From Prison to the Boardroom

I like to write about entrepreneurial motivations, partly because of my experiences, and partly because of the entrepreneurs I have been able to meet. So when I received a text message about Defy Ventures, Inc., it definitely piqued my interest.

What is Defy Ventures? Well, simply put, they are a group of motivated Americans trying to help those with criminal backgrounds become entrepreneurs.

Wait, what- you don’t want hustlers trying to scam you out of your money?

Well, before you judge, consider this fact.

5% of Americans have a criminal background, and the majority of those people return to prison. Even if you don’t know someone who has been to prison (with those odds you probably do), if you are American, you are paying for their crimes.

How? It costs money to prosecute crimes, run prisons, and rehabilitate a large amount of people – money America does not have. As a result, we have under-paid, over-worked police officers, for-profit prisons, and rehabilitation programs that are destined to fail. It’s a cycle that feeds off the most disadvantaged communities in America- the poor.

Defy Ventures attempts to break this cycle by reducing the likelihood of returning to prison. By giving those with criminal backgrounds business skills and corporate connections, they hope to empower these people with the tools needed to keep them out of a life of crime.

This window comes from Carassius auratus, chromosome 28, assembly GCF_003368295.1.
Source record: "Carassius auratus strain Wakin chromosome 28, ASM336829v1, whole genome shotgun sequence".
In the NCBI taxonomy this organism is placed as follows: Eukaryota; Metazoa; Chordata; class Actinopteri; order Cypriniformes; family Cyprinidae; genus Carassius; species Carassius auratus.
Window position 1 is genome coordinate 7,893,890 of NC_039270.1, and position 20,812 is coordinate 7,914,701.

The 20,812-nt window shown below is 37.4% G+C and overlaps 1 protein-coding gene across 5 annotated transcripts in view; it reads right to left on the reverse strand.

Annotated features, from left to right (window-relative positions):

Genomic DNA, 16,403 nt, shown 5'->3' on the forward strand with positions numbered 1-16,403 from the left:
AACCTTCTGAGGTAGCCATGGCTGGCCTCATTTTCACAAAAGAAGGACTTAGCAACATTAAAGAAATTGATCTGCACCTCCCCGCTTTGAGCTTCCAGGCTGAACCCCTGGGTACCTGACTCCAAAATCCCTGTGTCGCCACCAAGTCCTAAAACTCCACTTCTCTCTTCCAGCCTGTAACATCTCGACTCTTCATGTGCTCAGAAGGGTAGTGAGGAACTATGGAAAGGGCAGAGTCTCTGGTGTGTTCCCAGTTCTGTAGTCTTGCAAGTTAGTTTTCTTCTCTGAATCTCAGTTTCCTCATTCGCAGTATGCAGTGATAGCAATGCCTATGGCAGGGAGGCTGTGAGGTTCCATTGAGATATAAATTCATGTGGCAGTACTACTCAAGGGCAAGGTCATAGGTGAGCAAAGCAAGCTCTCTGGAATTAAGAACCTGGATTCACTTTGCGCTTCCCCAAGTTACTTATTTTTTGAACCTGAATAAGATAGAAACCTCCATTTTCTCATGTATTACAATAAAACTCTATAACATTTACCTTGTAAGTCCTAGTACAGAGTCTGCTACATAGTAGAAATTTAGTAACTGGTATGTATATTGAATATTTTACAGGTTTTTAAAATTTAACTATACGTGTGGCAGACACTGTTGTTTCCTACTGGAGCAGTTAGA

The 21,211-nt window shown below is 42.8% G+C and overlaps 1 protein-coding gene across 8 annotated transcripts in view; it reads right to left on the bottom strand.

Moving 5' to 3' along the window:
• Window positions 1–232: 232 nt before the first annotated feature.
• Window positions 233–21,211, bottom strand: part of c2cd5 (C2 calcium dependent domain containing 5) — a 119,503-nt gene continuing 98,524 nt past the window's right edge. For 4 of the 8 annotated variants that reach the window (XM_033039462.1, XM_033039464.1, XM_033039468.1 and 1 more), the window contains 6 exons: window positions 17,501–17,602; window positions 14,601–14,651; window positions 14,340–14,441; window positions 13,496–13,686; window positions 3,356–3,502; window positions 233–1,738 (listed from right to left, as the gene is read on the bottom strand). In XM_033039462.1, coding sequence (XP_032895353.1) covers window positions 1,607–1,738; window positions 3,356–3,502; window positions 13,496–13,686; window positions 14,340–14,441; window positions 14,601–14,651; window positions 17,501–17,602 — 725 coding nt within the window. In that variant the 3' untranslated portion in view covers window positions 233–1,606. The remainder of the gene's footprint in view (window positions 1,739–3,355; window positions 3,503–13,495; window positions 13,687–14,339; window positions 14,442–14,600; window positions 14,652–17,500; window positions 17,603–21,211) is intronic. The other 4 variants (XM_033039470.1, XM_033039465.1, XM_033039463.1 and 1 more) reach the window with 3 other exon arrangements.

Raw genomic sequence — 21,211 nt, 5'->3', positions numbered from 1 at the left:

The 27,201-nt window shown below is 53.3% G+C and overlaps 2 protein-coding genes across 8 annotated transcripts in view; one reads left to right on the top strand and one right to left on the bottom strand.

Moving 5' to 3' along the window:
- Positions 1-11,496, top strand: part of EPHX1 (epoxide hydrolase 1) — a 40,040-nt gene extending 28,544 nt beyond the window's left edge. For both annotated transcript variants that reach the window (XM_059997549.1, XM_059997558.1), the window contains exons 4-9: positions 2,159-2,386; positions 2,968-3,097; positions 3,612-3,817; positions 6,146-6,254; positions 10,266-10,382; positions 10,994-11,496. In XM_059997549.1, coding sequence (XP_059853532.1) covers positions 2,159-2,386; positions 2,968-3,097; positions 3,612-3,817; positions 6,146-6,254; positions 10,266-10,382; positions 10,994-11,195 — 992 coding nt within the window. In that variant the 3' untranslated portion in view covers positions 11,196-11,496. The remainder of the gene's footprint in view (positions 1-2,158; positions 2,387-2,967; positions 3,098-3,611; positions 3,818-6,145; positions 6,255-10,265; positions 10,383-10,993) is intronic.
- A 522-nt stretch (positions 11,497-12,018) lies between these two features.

Will it work?

Well, it’s not exactly a new concept. Immigrant communities, often arriving in America with little to no money, have always embraced an entrepreneurial mindset. They understood the need to build their own futures, rather than be defined by what was expected of them. Perhaps it was because they knew the odds were against them and they wanted to put up a good fight.

Now, a new class of American outsiders –those with criminal backgrounds- are preparing to use entrepreneurship as their stepping stone toward success.

Hey, it beats stealing cars and selling crack.

The hope is that with proper education, these ‘criminals’ can come up with a ‘hustle’ that adds to society; not take from it. They could learn how to start their own businesses, small and large and stay out of prison. Their children would learn the benefits of self-employment and stay out of prison as well. In other words, entrepreneurship could reduce our growing prison economy.

Is small business a cure for our society? Defy Ventures seems to thinks so.

Learn more about Defy Ventures on their website.

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